In her second collection of humorous personal essays (People Are Unappealing, 2009), Barron continues to unpack the minutiae of her life.
A natural comedian with a penchant for making her audience squirm, Barron regularly hosts events for The Moth, a wildly popular organization that features performances in which randomly chosen people take the stage to recount themed, unscripted stories. The author’s writing also possesses that quality; each of the essays in her new collection is told in a voice that resembles an off-the-cuff monologue. In the middle of one piece, for instance, she writes, “First off, let me say…,” and another essay opens with this line: “Although I myself have never married, I know a few women who have.” Her tone is dry, and her pace is fast. She jumps from subject to subject even more frequently than she has romantic partners, some of whom come across as questionable at best. A longtime resident of New York City, she again proves, in her second autobiographical book, that to her, no topic is off-limits, no matter how offensive, gross or unflattering. She mines her parents and brother for material, the highlight of which is her hilarious description of Barron Family Activity Days; relates a post-college period in which she lived in a gay friend’s closet rent-free in exchange for cleaning his apartment; exposes a fling with a female co-worker, to whom she wasn’t attracted, that fizzled awkwardly; and details everything leading up to her “rebellion” of choosing not to get a tattoo. Overall, this collection doesn’t land as well as its predecessor; the shock of her humor doesn’t garner the same level of laughter the second time around, and Barron doesn’t demonstrate growth. Still, for fans of mostly funny, embarrassing-for-everyone-involved confessional essays by a single woman in her mid-30s, these pieces may resonate for their gutsy truthfulness and ceaseless levity.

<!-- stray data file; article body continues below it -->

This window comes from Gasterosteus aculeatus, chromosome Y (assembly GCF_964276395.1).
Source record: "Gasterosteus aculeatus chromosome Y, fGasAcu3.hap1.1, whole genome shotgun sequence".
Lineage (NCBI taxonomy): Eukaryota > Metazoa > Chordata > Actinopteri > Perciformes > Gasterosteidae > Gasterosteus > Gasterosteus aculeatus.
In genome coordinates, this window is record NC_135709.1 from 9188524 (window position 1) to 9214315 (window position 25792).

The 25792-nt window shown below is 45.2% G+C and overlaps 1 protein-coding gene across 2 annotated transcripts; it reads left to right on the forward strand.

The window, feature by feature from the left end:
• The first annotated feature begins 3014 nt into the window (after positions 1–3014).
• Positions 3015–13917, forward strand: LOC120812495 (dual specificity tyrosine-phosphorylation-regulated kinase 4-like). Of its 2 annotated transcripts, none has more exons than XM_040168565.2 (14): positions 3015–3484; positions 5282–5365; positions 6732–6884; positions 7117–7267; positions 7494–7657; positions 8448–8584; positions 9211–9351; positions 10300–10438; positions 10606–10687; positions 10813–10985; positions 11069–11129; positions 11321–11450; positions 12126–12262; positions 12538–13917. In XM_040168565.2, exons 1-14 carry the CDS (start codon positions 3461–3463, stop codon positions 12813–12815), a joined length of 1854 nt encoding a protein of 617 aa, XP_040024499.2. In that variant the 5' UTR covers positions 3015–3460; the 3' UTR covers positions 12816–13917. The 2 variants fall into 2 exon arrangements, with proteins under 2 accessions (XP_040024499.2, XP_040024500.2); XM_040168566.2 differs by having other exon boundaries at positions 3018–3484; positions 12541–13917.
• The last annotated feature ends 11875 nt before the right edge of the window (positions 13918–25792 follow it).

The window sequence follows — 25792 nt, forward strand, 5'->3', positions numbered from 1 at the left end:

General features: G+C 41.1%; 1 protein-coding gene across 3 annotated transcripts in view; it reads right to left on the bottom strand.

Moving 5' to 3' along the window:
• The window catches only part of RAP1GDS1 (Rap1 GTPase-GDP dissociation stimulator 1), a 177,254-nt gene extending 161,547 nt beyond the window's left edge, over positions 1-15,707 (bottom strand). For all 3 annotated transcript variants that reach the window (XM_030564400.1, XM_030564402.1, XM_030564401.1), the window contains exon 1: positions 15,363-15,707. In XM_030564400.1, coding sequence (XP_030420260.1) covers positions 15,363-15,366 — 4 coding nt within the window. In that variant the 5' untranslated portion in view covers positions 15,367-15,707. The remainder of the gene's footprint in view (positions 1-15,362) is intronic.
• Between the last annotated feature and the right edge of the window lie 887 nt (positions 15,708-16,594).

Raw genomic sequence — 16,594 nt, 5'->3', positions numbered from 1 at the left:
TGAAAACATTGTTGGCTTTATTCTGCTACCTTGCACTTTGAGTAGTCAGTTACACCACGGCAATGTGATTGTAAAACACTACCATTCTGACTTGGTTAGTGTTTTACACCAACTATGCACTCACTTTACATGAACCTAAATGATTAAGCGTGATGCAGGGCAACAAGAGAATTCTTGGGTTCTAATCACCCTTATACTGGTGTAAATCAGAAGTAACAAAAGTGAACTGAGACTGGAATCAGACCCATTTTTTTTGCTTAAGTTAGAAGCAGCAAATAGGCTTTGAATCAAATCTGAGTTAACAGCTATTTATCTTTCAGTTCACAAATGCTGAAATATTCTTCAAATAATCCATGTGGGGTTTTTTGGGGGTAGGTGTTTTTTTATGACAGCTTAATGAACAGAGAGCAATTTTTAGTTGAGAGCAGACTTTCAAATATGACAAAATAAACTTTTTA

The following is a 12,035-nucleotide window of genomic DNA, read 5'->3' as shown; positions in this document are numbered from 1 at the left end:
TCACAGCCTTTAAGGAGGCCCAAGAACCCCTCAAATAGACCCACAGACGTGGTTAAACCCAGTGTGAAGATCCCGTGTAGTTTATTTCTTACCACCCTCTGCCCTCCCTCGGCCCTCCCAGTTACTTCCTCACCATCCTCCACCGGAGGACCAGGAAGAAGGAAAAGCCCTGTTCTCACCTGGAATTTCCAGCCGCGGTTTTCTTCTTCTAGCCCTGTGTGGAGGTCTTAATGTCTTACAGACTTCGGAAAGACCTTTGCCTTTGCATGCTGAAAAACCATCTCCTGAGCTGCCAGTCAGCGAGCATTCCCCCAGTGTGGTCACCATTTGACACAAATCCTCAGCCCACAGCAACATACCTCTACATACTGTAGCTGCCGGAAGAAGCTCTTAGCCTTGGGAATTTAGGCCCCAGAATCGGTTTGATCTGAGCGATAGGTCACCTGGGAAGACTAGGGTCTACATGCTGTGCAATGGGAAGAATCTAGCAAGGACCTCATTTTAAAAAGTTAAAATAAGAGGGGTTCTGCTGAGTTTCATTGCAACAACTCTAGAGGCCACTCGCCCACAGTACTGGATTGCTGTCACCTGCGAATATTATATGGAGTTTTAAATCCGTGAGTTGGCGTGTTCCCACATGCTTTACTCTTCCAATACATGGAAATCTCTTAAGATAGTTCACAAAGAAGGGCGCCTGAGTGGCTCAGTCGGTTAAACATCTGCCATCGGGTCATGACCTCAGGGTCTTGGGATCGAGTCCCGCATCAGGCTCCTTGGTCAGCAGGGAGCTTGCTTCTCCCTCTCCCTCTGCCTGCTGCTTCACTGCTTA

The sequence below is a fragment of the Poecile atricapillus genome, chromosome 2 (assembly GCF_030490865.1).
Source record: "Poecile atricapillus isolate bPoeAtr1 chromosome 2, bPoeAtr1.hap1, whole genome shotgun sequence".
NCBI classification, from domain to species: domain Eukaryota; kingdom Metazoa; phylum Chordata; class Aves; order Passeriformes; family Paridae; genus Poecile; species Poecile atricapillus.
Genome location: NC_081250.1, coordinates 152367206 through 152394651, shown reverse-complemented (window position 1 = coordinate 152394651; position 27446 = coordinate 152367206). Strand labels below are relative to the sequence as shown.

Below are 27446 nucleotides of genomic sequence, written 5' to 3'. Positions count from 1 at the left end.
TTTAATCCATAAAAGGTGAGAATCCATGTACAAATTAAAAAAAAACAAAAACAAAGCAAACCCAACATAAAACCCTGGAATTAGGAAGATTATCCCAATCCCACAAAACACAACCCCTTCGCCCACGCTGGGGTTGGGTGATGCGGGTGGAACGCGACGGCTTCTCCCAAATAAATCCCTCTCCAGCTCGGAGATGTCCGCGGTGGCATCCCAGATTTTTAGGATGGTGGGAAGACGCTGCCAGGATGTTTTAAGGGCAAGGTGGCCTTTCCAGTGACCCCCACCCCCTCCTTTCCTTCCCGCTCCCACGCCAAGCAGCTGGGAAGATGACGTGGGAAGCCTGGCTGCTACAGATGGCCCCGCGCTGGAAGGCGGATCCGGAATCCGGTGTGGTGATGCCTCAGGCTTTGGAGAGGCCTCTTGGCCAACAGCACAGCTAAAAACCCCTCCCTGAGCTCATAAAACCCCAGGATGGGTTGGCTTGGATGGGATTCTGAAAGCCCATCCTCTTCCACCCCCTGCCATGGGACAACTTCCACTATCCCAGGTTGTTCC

Colorful but flippant. Hopefully, Barron will expand her range in her next collection.